Title IV of the CARES Act includes a subtitle called the Coronavirus Economic Stabilization Act (CESA), which created the Main Street Lending Program and authorizes the Federal Reserve(working with the Treasury Department) to make loans, loan guarantees, other investments and subsidies to provide liquidity for small and mid-size businesses for losses incurred as a result of coronavirus.
This program is designed to encourage lenders to make up to $600 billion in low interest loans to eligible businesses with 15,000 or fewer employees during the current period of financial strain by supporting the provision of credit to such businesses. Updates regarding this program, including the official launch date, will be made available on the Federal Reserve’s Main Street page. See their Main Street Lending Program FAQ for additional details. This program will be available until September 20, 2020, unless extended.
To be eligible, businesses, including physician practices, must has 15,000 or fewer employees, must have been established prior to March 13, 2020; must have been in sound financial condition prior to the onset of the COVID-19 pandemic; and must be legally formed entities that are organized for profit as a partnership, a limited liability company, a corporation, an association, a trust, a cooperative, a joint venture with no more than 49 percent participation by foreign business entities or a tribal business concern.
The minimum loan amount is $500,000. Loans will have an adjustable interest rate of LIBOR (1 or 3 months) plus 300 basis points (see Term Sheets for terms specific to each facility), and a four-year maturity. Prepayment is permitted at any time without penalty. Principal and interest payments can be deferred for one year (unpaid interest will be capitalized).
These loans do not have the forgiveness provisions as in the PPP loans.
To obtain a loan under this program, an eligible borrower must submit an application and any other required documentation to an eligible lender.
On April 30, the Federal Reserve released new details that define the scope and eligibility for this program and released term sheets for the three facilities (the “Facilities”) that will be used to operationalize the program, namely the:
- Main Street New Loan Facility (the “MSNLF”)
- Main Street Priority Loan Facility (MSPLF)
- Main Street Expanded Loan Facility (the “MSELF”)
The maximum size of the loan is calculated as follows:
- For the MSNLF: maximum loan size that is the lesser of (i) $25 million or (ii) an amount that, when added to the borrower’s existing outstanding and undrawn available debt, does not exceed four times the borrower’s adjusted 2019 earnings before interest, taxes, depreciation, and amortization (“EBITDA”)
- For the MSPLF: maximum loan size that is the lesser of (i) $25 million or (ii) an amount that, when added to the borrower’s existing outstanding and undrawn available debt, does not exceed six times the borrower’s adjusted 2019 EBITDA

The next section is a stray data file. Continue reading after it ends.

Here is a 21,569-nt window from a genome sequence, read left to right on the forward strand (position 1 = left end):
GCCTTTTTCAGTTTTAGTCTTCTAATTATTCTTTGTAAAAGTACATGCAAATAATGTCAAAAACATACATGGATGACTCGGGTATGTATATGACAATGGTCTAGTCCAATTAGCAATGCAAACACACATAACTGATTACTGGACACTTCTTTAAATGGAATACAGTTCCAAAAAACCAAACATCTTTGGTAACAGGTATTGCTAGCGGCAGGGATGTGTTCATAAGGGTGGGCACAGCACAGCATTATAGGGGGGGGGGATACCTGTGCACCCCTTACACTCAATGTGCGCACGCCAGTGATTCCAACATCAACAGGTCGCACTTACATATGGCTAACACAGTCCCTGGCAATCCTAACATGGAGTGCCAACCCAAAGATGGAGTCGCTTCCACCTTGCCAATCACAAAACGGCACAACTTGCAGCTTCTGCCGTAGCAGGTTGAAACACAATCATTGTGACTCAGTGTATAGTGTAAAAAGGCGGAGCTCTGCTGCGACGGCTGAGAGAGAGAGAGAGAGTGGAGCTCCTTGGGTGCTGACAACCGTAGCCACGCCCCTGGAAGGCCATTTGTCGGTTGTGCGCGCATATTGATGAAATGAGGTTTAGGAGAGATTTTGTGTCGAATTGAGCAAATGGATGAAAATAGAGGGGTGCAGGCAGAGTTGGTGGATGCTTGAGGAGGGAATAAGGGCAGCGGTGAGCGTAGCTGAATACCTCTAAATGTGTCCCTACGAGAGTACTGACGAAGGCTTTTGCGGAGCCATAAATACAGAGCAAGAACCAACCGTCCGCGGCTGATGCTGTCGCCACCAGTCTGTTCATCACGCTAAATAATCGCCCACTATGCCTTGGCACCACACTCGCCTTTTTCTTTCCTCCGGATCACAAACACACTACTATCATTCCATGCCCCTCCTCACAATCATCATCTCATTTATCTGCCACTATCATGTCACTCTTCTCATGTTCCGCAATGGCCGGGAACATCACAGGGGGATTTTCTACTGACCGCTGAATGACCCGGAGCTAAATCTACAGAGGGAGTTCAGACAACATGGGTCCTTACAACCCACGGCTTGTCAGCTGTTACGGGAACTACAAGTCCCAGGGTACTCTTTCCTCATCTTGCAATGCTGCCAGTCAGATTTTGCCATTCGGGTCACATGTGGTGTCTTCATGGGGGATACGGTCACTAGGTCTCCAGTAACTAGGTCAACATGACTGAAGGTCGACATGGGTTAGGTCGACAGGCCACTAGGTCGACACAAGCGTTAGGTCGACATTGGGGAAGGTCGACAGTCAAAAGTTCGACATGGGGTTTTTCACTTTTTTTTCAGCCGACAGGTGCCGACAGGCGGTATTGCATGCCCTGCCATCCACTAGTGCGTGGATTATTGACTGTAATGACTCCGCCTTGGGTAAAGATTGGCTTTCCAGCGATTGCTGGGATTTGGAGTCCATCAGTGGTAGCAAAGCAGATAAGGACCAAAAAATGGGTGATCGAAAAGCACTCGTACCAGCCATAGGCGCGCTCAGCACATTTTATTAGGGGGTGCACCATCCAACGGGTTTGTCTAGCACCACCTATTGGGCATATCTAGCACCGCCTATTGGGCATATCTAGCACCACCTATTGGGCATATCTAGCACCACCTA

- For the MSELF: maximum loan size that is the lesser of (i) $200 million, (ii) 35% of the borrower’s existing outstanding and undrawn available debt that is pari passu in priority with the loan and equivalent in secured status (i.e., secured or unsecured), or (iii) an amount that, when added to the borrower’s existing outstanding and undrawn available debt, does not exceed six times the borrower’s adjusted 2019 EBITDA
For more information, review the Federal Reserve FAQs on the Main Street Lending Program.
The total amount of credit extended via the Facilities in the aggregate is expected to be up to $600 billion.
Borrowers under this program must make a good-faith certification that:
- The uncertainty of economic conditions as of the date of the application makes necessary the loan request to support the ongoing operations of the recipient.
- The funds it receives will be used to retain at least 90 percent of the recipient’s workforce, at full compensation and benefits, until September 30, 2020.
- The recipient intends to restore not less than 90 percent of the workforce of the recipient that existed as of February 1, 2020, and to restore all compensation and benefits to the workers of the recipient no later than 4 months after the termination date of the public health emergency declared by the Secretary of Health and Human Services on January 31, 2020, under section 319 of the Public Health Services Act (42 U.S.C. 247d) in response to COVID–19.
- The recipient is an entity or business that is domiciled in the United States with significant operations and employees located in the United States.
- The recipient is not a debtor in a bankruptcy proceeding.
- The recipient is created or organized in the United States or under the laws of the United States and has significant operations in and a majority of its employees based in the United States.
- The recipient will not pay dividends with respect to the common stock of the eligible business, or repurchase an equity security that is listed on a national securities exchange of the recipient or any parent company of the recipient while the direct loan is outstanding, except to the extent required under a contractual obligation that is in effect as of the date of enactment of this Act.
- The recipient will not outsource or offshore jobs for the term of the loan and 2 years after completing repayment of the loan.